(p. A3) Home prices and rents are surging in Denver, but local builder Jared Phifer said his construction work virtually ground to a halt last fall.
The reason: He can’t get permits for new projects.
The process can take as long as eight months, at which point the prices he quoted buyers often are out of date, he said.
The delays are “almost making us go bankrupt,” he said. “We’ve had to put a halt on so many projects that I’m in the process of getting a loan for $150,000 to cover all of our expenses.”
. . .
Developers of single-family homes reported that the median delay was seven months in 2015, compared with four months in 2011, according to the National Association of Home Builders.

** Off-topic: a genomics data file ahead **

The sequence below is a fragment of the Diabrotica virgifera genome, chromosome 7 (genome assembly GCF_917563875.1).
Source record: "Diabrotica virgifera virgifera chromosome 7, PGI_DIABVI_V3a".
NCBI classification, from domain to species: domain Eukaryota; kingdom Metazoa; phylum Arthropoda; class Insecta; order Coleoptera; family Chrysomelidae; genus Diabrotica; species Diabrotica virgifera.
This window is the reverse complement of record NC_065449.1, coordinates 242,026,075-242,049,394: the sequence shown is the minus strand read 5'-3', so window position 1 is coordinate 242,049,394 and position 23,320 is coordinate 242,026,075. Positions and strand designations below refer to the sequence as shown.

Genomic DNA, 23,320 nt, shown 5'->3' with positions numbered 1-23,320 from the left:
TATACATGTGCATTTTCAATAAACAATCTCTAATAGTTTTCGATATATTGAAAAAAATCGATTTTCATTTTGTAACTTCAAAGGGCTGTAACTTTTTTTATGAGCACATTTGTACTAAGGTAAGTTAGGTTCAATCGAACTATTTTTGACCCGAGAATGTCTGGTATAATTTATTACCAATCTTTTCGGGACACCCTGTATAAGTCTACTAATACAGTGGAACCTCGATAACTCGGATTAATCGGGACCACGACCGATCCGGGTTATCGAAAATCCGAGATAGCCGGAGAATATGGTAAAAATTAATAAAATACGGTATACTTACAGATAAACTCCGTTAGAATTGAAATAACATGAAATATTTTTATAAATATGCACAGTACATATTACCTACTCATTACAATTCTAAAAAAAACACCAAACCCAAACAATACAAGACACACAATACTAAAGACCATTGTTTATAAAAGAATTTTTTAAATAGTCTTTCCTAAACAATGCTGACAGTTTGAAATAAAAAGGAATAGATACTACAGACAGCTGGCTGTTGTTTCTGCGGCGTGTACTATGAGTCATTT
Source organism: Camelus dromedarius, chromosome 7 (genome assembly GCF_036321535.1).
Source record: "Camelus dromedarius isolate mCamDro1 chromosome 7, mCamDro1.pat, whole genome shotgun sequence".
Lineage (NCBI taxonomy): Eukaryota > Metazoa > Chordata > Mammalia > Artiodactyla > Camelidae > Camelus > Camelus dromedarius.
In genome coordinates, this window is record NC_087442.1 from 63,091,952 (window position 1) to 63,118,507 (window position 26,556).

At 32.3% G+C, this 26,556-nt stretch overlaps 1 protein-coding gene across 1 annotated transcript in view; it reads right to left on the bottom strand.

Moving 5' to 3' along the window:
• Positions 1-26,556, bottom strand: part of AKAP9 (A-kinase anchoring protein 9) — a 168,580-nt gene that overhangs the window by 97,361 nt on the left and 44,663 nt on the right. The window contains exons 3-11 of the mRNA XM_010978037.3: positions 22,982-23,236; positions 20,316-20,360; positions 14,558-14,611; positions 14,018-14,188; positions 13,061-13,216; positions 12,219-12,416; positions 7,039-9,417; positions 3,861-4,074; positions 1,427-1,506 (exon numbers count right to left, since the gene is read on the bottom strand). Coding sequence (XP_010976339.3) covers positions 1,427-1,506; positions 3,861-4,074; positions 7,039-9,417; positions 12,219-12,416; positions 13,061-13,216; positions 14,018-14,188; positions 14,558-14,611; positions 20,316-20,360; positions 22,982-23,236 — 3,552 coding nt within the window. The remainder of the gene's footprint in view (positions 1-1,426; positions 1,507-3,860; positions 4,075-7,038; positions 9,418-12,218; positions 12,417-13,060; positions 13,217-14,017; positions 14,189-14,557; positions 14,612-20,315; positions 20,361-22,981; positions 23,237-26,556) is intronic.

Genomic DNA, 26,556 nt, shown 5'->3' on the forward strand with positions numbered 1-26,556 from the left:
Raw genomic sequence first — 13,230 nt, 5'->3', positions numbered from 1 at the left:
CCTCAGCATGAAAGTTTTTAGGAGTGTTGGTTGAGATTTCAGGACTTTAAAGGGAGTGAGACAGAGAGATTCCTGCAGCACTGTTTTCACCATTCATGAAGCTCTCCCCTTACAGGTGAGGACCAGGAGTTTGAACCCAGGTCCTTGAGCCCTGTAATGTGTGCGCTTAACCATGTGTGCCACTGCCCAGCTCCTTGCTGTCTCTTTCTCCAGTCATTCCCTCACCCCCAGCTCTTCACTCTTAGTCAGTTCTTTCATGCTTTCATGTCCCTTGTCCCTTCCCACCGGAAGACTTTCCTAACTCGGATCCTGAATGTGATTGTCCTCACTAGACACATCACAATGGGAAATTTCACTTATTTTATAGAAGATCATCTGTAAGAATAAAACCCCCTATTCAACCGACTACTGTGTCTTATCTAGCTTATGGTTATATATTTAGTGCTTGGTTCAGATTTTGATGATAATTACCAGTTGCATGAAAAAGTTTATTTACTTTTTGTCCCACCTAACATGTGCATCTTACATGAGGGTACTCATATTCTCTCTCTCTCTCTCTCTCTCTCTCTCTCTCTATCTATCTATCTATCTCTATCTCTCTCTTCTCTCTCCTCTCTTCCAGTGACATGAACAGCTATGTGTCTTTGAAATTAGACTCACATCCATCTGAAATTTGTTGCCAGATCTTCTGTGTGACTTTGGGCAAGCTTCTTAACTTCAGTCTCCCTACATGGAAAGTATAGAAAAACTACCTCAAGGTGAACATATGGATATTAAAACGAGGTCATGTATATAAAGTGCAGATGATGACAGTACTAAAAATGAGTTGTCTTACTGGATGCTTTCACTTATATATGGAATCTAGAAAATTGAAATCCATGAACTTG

. . .
Last July , Denver saw the biggest permit backlog in its history, according to Brad Buchanan, the executive director of community planning and development. Residential projects were taking as long as three months to review, three times the target duration. Apartment and office projects were taking two months to review, although some developers and homeowners reported waiting much longer.
“Last summer our phones were ringing off the wall with people who couldn’t even get permits to change out water heaters,” said Jeff Whiton, chief executive officer of the Home Builders Association of Metropolitan Denver.
For the full story, see:
LAURA KUSISTO. “Home Builders Slowed by Permit Delays.” The Wall Street Journal (Fri., March 4, 2016): A3.
(Note: ellipses, and bracketed year, added.)
(Note: the online version of the story has the date March 3, 2016.)